Trees that have grown in highly suitable climatic conditions are less capable of dealing with extreme droughts, according to a study that underlines the importance of taking a forest's history into consideration when deciding how best to conserve and manage it.
Some populations of the edible dormouse have become isolated due to destruction or severe alteration of their habitat. A recent study by CREAF and the Granollers Natural Science Museum shows that litters from isolated groups have more males than females since the males are the more exploratory sex charged with finding new territories.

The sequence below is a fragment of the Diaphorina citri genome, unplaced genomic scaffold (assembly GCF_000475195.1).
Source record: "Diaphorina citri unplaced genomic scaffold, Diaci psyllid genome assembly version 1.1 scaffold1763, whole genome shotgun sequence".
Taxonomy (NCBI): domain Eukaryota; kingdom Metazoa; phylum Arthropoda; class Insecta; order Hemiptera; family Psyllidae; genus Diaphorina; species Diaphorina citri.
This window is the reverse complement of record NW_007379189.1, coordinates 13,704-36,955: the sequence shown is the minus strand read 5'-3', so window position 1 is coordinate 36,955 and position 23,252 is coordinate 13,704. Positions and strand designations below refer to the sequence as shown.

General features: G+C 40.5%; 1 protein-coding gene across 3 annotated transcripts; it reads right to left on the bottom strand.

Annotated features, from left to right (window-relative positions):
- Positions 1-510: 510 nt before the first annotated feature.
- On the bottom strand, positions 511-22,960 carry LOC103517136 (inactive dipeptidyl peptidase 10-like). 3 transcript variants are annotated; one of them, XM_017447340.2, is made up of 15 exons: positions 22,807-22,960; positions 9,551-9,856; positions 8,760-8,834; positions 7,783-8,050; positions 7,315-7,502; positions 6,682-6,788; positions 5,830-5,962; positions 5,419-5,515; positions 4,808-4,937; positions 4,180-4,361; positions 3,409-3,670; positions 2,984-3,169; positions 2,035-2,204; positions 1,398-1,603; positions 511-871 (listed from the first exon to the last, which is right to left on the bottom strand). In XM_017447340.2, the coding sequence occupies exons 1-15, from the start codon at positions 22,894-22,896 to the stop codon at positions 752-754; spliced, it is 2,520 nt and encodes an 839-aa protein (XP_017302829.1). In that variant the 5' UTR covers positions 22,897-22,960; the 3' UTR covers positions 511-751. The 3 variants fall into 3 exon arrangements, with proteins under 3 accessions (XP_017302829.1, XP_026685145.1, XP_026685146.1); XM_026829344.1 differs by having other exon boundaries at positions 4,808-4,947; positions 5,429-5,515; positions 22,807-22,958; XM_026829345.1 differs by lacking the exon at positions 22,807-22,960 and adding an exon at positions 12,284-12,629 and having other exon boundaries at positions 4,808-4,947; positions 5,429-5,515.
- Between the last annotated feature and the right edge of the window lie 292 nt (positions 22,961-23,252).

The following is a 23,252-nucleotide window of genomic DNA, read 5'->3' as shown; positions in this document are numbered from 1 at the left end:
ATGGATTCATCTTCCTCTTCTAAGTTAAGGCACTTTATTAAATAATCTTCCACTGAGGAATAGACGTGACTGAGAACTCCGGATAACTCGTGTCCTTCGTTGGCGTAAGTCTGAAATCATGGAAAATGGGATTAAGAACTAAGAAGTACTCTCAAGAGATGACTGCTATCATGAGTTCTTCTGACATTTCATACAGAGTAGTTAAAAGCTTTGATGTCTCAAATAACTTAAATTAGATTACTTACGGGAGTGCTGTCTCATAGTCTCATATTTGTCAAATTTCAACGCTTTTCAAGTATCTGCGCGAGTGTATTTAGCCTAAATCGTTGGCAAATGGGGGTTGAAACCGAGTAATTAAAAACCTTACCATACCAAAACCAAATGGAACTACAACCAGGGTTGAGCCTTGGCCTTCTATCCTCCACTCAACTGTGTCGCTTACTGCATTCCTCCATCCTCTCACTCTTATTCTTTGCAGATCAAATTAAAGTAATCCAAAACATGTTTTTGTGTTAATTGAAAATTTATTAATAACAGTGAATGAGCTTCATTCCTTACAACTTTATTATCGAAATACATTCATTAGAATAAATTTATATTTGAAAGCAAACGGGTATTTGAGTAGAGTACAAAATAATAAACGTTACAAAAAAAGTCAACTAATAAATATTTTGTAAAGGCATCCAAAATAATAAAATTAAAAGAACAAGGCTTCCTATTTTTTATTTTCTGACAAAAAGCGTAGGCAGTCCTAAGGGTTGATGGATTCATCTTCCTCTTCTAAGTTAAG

I want to dedicate my March’ article in this blog to two very distinguished scientists in the fields of ecology and ecological economics, an Andalusian and a Catalan. Both are well-known by most CREAF researchers, but the awards are a good excuse to explain their astonishing trajectories.
A recent study from CREAF, CTFC, and the UAB warns that if the continuity of forest vegetative cover over large parts of the territory is not reduced with urgency, catastrophic fires will become more and more common. Allowing some spontaneous fires to burn under controlled conditions could help to resolve this problem.